Unless it’s some place where children can bounce off the walls “safely” and for hours on end, there is really no place in the world, that is not intimidating to take children.
I have always loved museums, and naturally, I wanted to share that love with my children. I’ve been very hesitant about taking my children to the local art museum because I wasn’t sure how they would react. Of course, I knew my 8 and 12-year-olds could handle it, however, at 2 and 4 years of age,t hat question was still up in the air for the younger ones.
I’m just going to give it to you straight; taking children to an art museum is quite possibly the most nerve wrecking thing on the face of the planet. Having a rambunctious two-year-old and a know it all four-year-old in a room with things older than our entire family combined is enough to break me out into a cold sweat on a hot southern August evening.
But it doesn’t have to be that way. Let’s just say, I took one for the team, and here are a few lessons that I learned, that I want to share with you, so you can have an easier time.
8 Tips To Prepare Your Kids For A Visit To An Art Museum
This is important before taking young children anywhere. Some museums have a reputation for being not very child-friendly. If it yours kids first time visiting, be sure they understand what the rules are ahead of time. Things like no running, no shouting, and especially no touching are standard in museums. It’s good practice to make sure you review rules before going.
Do your research
Find out everything the museum has to offer before you head there. Not only will this help you plan your time more effectively, you will know ahead of time what’s appropriate for your kids and what isn’t. While some parents are totally cool with their kids seeing the “Massacre of the Innocents” because it is art, others (such as myself), aren’t quite ready for our kids to be exposed to that just yet.
Don’t try and see everything
Unless its a special exhibit, more than likely it’s not going anywhere. By breaking your visits up, you are able to provide your kids with greater exposure. Since this goes hand in hand with planning out your visit, this will also give you and your family more of an opportunity to talk about they saw and what they liked, without struggling to remember it all.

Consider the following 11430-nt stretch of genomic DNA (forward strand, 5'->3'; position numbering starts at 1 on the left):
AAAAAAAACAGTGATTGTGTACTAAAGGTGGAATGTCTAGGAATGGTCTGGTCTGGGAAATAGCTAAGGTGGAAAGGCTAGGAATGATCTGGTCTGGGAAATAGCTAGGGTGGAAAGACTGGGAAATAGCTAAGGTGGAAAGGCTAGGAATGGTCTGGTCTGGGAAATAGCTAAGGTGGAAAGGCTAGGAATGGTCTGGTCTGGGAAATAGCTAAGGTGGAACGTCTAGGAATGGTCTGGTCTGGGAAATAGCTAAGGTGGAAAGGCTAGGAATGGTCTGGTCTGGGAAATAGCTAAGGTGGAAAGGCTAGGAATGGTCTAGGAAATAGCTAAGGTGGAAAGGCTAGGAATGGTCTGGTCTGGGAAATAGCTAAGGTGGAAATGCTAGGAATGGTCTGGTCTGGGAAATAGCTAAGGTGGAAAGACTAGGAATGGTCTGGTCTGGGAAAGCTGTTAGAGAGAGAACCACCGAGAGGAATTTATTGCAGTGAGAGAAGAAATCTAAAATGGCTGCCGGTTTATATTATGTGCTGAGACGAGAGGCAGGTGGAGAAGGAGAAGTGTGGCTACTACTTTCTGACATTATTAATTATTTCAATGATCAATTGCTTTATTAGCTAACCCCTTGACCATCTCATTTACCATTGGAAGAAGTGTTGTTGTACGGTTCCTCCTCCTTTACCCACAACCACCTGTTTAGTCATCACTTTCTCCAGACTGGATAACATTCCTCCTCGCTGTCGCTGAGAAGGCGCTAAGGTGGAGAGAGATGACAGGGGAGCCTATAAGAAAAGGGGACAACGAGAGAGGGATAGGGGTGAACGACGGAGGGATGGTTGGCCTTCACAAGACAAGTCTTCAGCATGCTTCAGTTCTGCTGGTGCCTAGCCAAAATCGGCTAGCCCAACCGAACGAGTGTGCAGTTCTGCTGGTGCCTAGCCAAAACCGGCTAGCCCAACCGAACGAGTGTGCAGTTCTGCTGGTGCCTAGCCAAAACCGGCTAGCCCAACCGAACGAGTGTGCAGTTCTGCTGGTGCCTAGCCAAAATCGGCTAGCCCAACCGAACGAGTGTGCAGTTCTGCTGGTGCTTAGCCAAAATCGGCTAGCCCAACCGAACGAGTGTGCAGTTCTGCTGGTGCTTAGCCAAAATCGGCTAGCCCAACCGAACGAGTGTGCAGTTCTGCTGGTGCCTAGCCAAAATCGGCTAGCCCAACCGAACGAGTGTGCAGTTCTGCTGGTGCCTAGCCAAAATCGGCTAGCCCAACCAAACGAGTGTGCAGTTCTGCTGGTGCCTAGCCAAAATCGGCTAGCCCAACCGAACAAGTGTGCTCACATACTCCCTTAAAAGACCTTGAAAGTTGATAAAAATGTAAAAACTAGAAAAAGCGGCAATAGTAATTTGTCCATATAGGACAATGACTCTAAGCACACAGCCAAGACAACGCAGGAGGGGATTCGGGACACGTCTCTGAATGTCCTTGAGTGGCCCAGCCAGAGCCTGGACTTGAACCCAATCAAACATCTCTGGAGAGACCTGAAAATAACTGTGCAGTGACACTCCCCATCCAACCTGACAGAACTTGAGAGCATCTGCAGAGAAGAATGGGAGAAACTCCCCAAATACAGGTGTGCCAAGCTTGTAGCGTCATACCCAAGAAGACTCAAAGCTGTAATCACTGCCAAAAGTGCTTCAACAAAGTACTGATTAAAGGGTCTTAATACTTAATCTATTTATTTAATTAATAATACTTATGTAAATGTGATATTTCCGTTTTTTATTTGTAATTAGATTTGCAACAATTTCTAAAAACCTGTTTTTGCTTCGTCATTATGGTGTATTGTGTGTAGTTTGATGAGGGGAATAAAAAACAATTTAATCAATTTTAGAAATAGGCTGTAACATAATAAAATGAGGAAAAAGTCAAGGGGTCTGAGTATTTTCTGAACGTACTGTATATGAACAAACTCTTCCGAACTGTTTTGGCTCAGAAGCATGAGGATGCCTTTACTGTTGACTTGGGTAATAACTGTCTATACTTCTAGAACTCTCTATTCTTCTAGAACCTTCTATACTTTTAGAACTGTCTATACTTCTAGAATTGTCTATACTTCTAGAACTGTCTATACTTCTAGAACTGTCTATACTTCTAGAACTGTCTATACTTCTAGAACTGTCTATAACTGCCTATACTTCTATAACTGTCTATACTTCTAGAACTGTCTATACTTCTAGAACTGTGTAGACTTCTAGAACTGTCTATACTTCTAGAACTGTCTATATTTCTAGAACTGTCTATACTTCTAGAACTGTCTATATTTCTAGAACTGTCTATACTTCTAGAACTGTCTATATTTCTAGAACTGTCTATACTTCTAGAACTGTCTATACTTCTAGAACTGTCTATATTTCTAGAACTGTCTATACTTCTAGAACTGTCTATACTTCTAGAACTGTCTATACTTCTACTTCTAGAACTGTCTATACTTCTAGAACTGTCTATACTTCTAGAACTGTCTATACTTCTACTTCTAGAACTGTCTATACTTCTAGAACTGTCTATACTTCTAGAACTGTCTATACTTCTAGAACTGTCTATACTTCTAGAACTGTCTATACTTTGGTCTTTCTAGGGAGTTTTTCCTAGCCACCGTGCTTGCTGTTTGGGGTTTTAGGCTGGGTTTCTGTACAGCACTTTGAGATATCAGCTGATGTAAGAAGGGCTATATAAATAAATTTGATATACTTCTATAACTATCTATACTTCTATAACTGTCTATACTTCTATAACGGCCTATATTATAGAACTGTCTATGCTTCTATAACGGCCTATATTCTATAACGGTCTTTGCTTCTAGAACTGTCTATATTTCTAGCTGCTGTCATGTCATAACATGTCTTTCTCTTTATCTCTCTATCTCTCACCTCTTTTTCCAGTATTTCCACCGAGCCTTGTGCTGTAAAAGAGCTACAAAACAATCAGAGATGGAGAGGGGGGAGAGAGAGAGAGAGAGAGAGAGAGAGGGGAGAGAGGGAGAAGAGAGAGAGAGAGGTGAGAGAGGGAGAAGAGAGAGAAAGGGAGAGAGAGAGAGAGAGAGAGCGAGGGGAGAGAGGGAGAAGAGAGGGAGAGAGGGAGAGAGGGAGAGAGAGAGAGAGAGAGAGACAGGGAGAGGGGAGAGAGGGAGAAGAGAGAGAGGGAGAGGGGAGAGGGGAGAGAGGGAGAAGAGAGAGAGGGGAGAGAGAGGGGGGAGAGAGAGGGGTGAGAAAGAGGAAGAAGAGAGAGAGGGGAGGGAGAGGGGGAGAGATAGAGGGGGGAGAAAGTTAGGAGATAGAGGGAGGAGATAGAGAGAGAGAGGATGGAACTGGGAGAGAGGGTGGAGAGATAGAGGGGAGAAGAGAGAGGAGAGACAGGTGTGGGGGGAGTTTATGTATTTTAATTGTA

Ask for a tour guide
This may not be something all museums offer, but I would ask just in case. A guide will be able to engage the kids and adults, allowing the visit to be less stressful for the entire family.
Make a game out of it
With very young children you can talk about shapes and colors; with older children, you can play a game of “I Spy”. These are just some examples of various ways to keep children engaged while touring the museum.
The earlier you go there may be a chance of smaller crowds. This will allow your family to navigate the museum easier and without a major worry of disturbing others.
Go on a free day (or at least discount).
Many museums offer a free or discount day (ours is on Sunday); this is the perfect time to test the waters with young children. This way if it turns out your children aren’t fans of the museum, you won’t be out a lot of money.
Know when to call it quits
If your child is showing signs of irritability or exhaustion, it’s time to go home. Likewise, if you are running short on patience or feel as if things are just going wrong-leave. While it’s important as parents to recognize when our kids have had enough, it’s also equally important to acknowledge when we have as well.
Keep in mind that it doesn’t have to be an art museum either. There are science, history, sports and children’s museums as well. If your child has a particular interest, try and hone in on that first. There is no rule for what type of museum you need to expose your family to first.
Have you ever taken your children to a museum? What strategies did you use to prepare them for your visit? Let me know in the comment section below!
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